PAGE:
Author Topic: cloudy plastic with shiny surface  (Read 863 times)

0 Members and 1 Guest are viewing this topic.

Offline andy.engelkemier

cloudy plastic with shiny surface
« on: April 20, 2020, 07:06:01 pm »
You can get a pretty wicked good looking plastic with dielectric, but not if you want it with a Milky look. That requires at least some fake SSS so that you send light in , and you can control sending light back toward the camera.

The Cloudy plastic is Great for that. Only, it's missing a Huge setting. Ever seen a really milky plastic that has the exact same roughness on the inside as the surface? No. Hardly Any materials are like that. That's what  is so great about the dielectric material.

I ended up settling on using the translucent material. This part is probably a 4mm ring about 25mm wide. That's it. And I had to use a translucency distance of 1000mm to get close to what i wanted. It's not correct, but if it looks good, it is good. After it finally cleared up enough, and denoise is Necessary, it ended up too dark but that's an easy photoshop fix. At least it's one render submition.

I was trying to figure out a way to put a clear coat on the cloudy plastic. Because that has the controls I want. All, except for some surface reflections. And yeah, I can render twice. But I have a lot of views and color versions to do. So that is Really not ideal. Do you know how long it takes to send 18 different studios to a network farm from home to work? Because I do. Cutting that in half is definitely worth it.

I thought I had something working with transparent plastic as a label. I'm not sure why it lets you do that, but doesn't let you use some of the other transparent materials, but it seemed pretty messed up. I Really wish Keyshot just had Real material mixing. Labels are super nice, because it's quick. But sometimes you just need an advanced material.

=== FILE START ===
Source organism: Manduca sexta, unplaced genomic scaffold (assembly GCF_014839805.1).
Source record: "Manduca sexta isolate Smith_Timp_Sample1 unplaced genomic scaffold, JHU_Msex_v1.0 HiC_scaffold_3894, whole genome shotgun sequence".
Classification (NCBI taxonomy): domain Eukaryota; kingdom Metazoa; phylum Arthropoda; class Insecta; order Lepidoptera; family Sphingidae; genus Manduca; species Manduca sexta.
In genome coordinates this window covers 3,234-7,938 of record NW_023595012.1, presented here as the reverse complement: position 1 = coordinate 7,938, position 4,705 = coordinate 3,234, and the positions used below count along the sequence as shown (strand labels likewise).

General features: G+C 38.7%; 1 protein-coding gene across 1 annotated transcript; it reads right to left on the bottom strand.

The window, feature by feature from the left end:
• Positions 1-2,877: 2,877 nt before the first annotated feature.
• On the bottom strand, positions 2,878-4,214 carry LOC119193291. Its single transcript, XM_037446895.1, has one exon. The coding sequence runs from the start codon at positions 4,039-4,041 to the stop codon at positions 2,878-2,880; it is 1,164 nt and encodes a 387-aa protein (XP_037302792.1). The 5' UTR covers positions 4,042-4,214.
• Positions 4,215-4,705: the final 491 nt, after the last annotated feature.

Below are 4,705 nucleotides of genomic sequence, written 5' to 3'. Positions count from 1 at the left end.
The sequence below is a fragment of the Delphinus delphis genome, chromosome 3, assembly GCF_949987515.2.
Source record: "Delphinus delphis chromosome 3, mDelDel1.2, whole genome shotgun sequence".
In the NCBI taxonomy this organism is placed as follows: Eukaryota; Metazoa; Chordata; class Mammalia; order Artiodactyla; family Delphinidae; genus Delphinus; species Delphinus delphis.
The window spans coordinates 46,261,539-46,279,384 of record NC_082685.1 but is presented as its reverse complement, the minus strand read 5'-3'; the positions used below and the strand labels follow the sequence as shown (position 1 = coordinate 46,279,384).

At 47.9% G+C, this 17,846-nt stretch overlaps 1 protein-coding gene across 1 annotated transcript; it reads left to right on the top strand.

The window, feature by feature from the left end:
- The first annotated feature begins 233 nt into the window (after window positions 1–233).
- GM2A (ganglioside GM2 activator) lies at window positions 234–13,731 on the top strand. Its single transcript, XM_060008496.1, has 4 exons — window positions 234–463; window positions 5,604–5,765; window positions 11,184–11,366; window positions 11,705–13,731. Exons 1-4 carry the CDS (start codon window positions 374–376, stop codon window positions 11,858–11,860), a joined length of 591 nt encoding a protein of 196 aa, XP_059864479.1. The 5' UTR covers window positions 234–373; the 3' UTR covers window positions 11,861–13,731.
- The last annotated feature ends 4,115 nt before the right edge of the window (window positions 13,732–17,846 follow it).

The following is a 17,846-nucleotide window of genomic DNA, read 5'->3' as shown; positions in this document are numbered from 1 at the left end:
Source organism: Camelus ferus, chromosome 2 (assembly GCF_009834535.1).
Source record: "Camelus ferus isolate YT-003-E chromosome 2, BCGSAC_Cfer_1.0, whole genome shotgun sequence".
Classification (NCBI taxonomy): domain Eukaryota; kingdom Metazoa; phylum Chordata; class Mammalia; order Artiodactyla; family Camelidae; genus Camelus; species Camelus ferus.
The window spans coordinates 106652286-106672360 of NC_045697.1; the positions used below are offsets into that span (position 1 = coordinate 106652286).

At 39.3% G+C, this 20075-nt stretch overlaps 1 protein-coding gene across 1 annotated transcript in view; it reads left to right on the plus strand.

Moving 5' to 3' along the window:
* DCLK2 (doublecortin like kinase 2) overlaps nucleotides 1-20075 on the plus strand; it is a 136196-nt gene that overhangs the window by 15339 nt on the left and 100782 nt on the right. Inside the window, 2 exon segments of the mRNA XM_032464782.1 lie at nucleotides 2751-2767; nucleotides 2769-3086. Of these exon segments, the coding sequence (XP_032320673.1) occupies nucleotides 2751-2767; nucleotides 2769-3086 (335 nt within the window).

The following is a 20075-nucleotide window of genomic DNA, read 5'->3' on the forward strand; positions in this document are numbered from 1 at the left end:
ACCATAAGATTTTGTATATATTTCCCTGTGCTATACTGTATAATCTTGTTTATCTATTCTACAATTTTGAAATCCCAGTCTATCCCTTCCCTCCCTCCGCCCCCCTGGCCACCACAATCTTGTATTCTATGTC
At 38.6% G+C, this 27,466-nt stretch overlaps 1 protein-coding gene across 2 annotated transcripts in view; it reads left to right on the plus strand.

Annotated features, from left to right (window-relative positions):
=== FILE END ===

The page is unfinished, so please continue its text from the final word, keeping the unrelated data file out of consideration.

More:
So milky plastic, but with a nice gloss finish. Ideally, using the Cloudy Plastic. And there are details Right behind this thing. Internal glossy needs to be somewhere between .2 and .3 at minimum. There's no light on the other side, so all the light is from the front. There are LED's back there, but they won't be turned on....for now.  (Ha, I'm not wasting my time with that. I do that in Photoshop 99.99% of the time)

Offline INNEO_MWo

  • Hero Member
  • *****
  • Posts: 1155
  • Total likes: 44
  • Senior Technical Consultant @ INNEO (Germany)
    • german KeyShot page from INNEO Solutions
Re: cloudy plastic with shiny surface
« Reply #1 on: April 21, 2020, 01:36:04 pm »
Any reference image?

Offline andy.engelkemier

Re: cloudy plastic with shiny surface
« Reply #2 on: April 22, 2020, 07:01:22 am »
I don't think the sample sent to me is public and I couldn't find anything. The closest thing I could find are the covers for LED t5 light bulbs, or a glossy surface under cabinet push light. Fairly thin, has a decent amount of transparency, but does a great job of obscuring what is behind it.

I didn't realize that the cloudy material roughness effects the surface gloss, so just leave that at, or near, zero. So there's my facepalm moment.

I finally landed on something I'm pretty happy with.

Transmission: 97% white
Transparency distance: 30mm
Cloudiness: .92
refractive: 1.6 (cheating here a bit obviously)
Roughness: 0
Cloudiness color: 71% white
Scattering Direction: -.21
Samples....doesn't matter. I wouldn't dare use this material without denoise. But it's left at 16.

If I'm reminded in a few months then I can probably post the final image once it lands on actual packaging. It's nuts how much better the images look on the packaging background though. Products look Terrible on flat white backgrounds, or flat Any color almost.

The unfortunate thing about that material is it appears they have linked internal gloss and overall transparency with the "cloudiness" setting. So if you get the amount of obscuring right, but decide it needs to be more or less opaque it's a battle.